For example, one of my guilty pleasures and indulgence of everything my inner nine-year-old would ever want in a movie is Pacific Rim.  The plot is simple and has holes you could pilot a jaeger through, the lead male character is stiff and wooden, the lead female character has an accent so thick she’s hard to understand, and there are so many clichés.  But it also features giant robots punching giant monsters!  Yes, there’s a lot of destruction which should mean people die but the nature of the violence is very cartoony (that is, there are no bodies falling out of the rubble and no corpses littering the street).  That’s part of what makes this movie an indulgence; the real consequences are glossed over.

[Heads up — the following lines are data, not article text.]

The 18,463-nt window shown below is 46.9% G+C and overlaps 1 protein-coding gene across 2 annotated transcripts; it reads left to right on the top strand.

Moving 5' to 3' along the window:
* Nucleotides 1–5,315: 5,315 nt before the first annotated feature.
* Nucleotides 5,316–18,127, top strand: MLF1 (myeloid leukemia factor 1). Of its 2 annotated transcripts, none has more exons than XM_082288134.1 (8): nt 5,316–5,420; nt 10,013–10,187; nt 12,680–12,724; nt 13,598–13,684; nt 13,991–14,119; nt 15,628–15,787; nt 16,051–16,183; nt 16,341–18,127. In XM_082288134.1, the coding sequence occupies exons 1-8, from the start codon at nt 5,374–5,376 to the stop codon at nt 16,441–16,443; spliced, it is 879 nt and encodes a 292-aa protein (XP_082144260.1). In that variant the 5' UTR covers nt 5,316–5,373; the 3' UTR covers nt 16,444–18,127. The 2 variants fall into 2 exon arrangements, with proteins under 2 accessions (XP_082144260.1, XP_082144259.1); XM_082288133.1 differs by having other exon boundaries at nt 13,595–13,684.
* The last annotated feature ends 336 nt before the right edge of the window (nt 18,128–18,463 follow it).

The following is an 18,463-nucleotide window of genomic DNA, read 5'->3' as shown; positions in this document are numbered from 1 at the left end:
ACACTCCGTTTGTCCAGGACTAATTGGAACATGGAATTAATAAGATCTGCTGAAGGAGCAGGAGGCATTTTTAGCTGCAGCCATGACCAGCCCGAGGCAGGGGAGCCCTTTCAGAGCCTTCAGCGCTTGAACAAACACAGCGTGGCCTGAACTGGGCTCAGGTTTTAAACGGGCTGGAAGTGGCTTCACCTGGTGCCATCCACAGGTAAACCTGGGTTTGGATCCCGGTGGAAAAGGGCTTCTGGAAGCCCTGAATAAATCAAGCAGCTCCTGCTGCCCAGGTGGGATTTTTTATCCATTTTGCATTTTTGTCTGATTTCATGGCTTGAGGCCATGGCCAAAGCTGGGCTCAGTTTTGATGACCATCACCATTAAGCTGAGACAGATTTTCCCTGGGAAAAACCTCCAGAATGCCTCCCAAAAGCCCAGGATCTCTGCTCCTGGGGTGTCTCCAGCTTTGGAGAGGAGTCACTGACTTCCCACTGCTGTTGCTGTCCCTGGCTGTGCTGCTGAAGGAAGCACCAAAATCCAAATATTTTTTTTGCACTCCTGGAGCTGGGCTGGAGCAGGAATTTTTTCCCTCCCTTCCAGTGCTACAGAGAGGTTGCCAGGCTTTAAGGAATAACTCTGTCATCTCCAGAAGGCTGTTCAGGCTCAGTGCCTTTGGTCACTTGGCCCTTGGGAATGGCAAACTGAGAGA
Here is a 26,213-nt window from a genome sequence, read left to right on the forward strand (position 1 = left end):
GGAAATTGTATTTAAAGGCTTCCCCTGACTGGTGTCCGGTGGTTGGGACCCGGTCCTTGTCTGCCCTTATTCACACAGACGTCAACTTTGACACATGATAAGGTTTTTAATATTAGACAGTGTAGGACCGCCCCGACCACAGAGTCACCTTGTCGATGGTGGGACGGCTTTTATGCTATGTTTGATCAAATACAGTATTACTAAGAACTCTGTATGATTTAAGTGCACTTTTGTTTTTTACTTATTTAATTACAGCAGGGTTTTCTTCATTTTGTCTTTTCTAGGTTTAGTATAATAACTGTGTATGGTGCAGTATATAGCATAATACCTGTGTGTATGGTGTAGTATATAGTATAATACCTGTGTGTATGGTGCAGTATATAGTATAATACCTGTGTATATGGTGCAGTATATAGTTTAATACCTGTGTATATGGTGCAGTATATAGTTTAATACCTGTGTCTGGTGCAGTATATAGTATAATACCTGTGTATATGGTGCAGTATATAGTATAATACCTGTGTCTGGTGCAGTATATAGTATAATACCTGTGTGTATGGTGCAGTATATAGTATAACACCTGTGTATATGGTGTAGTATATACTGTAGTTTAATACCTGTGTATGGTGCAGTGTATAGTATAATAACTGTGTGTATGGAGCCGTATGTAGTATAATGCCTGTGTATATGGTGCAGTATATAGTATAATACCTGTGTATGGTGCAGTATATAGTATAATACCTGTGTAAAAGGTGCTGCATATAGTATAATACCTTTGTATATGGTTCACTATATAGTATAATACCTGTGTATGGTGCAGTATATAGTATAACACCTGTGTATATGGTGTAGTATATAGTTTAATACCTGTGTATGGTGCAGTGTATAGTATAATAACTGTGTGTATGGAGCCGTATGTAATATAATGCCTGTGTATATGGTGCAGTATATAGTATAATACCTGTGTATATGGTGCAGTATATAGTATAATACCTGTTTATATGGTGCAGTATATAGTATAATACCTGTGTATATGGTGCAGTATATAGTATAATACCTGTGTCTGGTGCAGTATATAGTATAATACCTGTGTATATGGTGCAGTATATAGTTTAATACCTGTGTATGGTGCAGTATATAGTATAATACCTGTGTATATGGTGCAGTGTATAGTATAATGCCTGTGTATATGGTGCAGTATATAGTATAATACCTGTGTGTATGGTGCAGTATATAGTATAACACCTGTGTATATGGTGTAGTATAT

So why is this subtitled, “Lobo Syndrome?”

Portrait of a Bastitch:
Once upon a time in the grim and gritty ’90s, comic books in particular suffered from a strange mutation. All the men grew muscles that humans don’t actually have and all women’s spines twisted to show off their boobs and butts.  Everyone thought pouches and shoulder pads were high fashion, and the best accessories of all were guns.  Everyone was a kewl badass (“because poor literacy is kewl”) and Wolverine reached the levels of popularity that seems to have sustained to this day.  Heroes were traded out for anti-heroes, even though most writers really didn’t seem to understand how that worked but since “Watchmen” was by all accounts brilliant, they figured they’d give it a go.